Finally, when a promotion is rewarded, celebrate the recipient. Let your entire team know when promotions are given and how those individuals earned their promotion or reward.

Can you give us a more specific example of talent management? Noonan: A few years back I had an employee, Tommy, who was a bartender. Tommy was one of the top employees. He was a college student, and he worked part-time. He was personable and had a wide range of interests. Everyone enjoyed him and he made going to work fun. He was the glue that held the staff together.

Eventually I was transferred and a few months later, I came back and met with Danielle, the manager of that restaurant, and she tells me that she's having a tough time with her employee retention and that her staff morale is low. She casually mentions that Tommy is gone, but doesn't link this to her challenges.

Because Tommy was so good, Danielle would ask him to work extra hours and because he was nice, he never said no. But, since he was in college, he wasn't here for a permanent job and ultimately this led to his departure. Danielle wasn't very attuned to what made him tick. It was just poor talent management.

So, she drove away the glue that held the place together. How should she have handled him? Noonan: An employee like Tommy is far more critical to the overall culture of the organization than I could ever be. Even though I set the standard, it is each employees' responsibility to live, breathe, and protect the organization's culture.

But, how do you draw in someone like Tommy when it's just beer money, like it was for you? Noonan: Few people enter the restaurant industry expecting to make it a career, I certainly didn't. So, management has to focus on changing a few minds, showing that a career in the restaurant industry is a viable option. Losing people like Tommy is a very high-cost turnover. That's why great talent management is key. What have you learned about having dogs as customers? Sepkowitz: It becomes a community out there (at Mutt's). People come here two or three times a day. Noonan: Dogs are a great ice breakers. They're a conduit to people.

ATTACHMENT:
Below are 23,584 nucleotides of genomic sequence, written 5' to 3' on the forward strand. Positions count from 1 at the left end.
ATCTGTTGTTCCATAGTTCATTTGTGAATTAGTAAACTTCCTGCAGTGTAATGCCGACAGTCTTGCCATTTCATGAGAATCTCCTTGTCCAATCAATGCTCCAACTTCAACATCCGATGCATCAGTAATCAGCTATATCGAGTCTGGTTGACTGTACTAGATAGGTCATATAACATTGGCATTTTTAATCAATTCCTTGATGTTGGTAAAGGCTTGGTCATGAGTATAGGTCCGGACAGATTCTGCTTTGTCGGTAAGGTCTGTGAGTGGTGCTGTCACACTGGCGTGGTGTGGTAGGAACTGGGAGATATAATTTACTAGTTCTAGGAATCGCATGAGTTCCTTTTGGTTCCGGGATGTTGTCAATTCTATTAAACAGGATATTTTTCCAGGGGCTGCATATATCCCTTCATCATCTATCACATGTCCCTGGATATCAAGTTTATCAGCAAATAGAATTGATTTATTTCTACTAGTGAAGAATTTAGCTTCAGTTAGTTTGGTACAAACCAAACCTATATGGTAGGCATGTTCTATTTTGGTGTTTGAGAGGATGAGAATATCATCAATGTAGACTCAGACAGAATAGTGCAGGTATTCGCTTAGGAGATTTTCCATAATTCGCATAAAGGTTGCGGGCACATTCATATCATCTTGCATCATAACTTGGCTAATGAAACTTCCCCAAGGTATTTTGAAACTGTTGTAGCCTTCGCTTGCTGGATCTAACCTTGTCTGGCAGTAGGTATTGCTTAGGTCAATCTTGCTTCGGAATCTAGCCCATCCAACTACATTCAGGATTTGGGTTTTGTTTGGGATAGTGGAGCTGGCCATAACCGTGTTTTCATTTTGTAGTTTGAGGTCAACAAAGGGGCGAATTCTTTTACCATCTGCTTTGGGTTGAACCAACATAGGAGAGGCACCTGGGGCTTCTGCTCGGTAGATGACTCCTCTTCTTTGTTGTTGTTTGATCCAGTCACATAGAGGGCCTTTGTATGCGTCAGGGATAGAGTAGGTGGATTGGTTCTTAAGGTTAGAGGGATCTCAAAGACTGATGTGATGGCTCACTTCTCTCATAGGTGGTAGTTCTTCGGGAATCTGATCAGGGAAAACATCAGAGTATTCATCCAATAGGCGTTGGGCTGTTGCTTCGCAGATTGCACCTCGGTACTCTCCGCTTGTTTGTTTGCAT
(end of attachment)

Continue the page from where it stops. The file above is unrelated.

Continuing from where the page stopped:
You're building a restaurant, bar and music venue The Rustic, which is a partnership with Pat Green. How did that come together? Noonan: We've been friends for a while. We just started talking one day and realized there aren't that many venues our size in this market. There are really small ones and really big ones, but there's no middle ground. Like most good ideas, it was born with a group of friends over some beer saying, "Wouldn't it be cool if..."

How many people will The Rustic hold for music events? Noonan: About 2,000.

And, you're also working on a TV show, Local Fare? Noonan: Yes, it was picked up by CBS.

Was this completely your idea? Noonan: Yes, again, we came up with it sitting around saying, "Wouldn't it be cool if..."

So, you pitched the idea and CBS picked it up? Noonan: Yep.

Who wrote the script and all that? Noonan: We did.

Who produced it? Noonan: We hired a company. It was an amazing learning experience.

Did you know how to make TV shows before? Noonan: No.

How did you even know where to start? Noonan: We didn't. But, we just got it all done and then we just hand them the film and they literally just pop it in and play it.

What's the concept? Noonan: The idea is very simple. Each episode features three local strangers who aren't affiliated with the restaurant industry. Each person selects their favorite restaurant and the other two try the other two places. And then they all come on the show and review them. Really it's a way to find local neighborhood gems. [The premiere is 5 p.m. September 7 on KTXA channel 21.]